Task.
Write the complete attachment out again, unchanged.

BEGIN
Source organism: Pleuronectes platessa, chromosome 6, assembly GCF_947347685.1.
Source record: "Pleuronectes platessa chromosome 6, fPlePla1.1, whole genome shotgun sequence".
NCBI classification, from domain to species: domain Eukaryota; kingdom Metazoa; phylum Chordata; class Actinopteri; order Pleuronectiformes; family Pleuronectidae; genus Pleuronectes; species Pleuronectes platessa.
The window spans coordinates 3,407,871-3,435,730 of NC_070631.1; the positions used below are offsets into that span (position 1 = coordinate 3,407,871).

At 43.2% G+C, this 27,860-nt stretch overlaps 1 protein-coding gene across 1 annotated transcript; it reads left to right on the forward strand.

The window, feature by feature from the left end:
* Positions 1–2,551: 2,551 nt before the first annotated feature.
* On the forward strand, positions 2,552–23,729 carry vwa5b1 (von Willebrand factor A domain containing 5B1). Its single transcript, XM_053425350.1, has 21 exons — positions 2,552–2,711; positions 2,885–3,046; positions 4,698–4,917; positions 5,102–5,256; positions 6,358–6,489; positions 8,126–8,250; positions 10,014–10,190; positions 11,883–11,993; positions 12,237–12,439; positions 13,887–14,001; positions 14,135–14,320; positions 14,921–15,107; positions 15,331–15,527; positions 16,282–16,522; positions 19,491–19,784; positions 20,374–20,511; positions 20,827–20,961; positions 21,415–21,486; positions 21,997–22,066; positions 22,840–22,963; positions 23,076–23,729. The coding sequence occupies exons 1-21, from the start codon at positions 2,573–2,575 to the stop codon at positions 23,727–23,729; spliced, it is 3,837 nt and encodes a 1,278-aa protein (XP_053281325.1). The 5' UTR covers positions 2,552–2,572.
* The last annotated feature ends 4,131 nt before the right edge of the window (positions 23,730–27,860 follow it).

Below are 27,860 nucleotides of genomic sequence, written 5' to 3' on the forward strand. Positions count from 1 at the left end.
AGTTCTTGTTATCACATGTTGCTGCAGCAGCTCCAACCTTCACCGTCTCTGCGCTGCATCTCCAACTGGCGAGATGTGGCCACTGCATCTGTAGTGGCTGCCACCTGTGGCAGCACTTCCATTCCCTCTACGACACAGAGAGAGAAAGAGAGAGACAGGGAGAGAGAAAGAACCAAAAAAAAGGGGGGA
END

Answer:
Source organism: Pleuronectes platessa, chromosome 6, assembly GCF_947347685.1.
Source record: "Pleuronectes platessa chromosome 6, fPlePla1.1, whole genome shotgun sequence".
NCBI classification, from domain to species: domain Eukaryota; kingdom Metazoa; phylum Chordata; class Actinopteri; order Pleuronectiformes; family Pleuronectidae; genus Pleuronectes; species Pleuronectes platessa.
The window spans coordinates 3,407,871-3,435,730 of NC_070631.1; the positions used below are offsets into that span (position 1 = coordinate 3,407,871).

At 43.2% G+C, this 27,860-nt stretch overlaps 1 protein-coding gene across 1 annotated transcript; it reads left to right on the forward strand.

The window, feature by feature from the left end:
* Positions 1–2,551: 2,551 nt before the first annotated feature.
* On the forward strand, positions 2,552–23,729 carry vwa5b1 (von Willebrand factor A domain containing 5B1). Its single transcript, XM_053425350.1, has 21 exons — positions 2,552–2,711; positions 2,885–3,046; positions 4,698–4,917; positions 5,102–5,256; positions 6,358–6,489; positions 8,126–8,250; positions 10,014–10,190; positions 11,883–11,993; positions 12,237–12,439; positions 13,887–14,001; positions 14,135–14,320; positions 14,921–15,107; positions 15,331–15,527; positions 16,282–16,522; positions 19,491–19,784; positions 20,374–20,511; positions 20,827–20,961; positions 21,415–21,486; positions 21,997–22,066; positions 22,840–22,963; positions 23,076–23,729. The coding sequence occupies exons 1-21, from the start codon at positions 2,573–2,575 to the stop codon at positions 23,727–23,729; spliced, it is 3,837 nt and encodes a 1,278-aa protein (XP_053281325.1). The 5' UTR covers positions 2,552–2,572.
* The last annotated feature ends 4,131 nt before the right edge of the window (positions 23,730–27,860 follow it).

Below are 27,860 nucleotides of genomic sequence, written 5' to 3' on the forward strand. Positions count from 1 at the left end.
AGTTCTTGTTATCACATGTTGCTGCAGCAGCTCCAACCTTCACCGTCTCTGCGCTGCATCTCCAACTGGCGAGATGTGGCCACTGCATCTGTAGTGGCTGCCACCTGTGGCAGCACTTCCATTCCCTCTACGACACAGAGAGAGAAAGAGAGAGACAGGGAGAGAGAAAGAACCAAAAAAAAGGGGGGA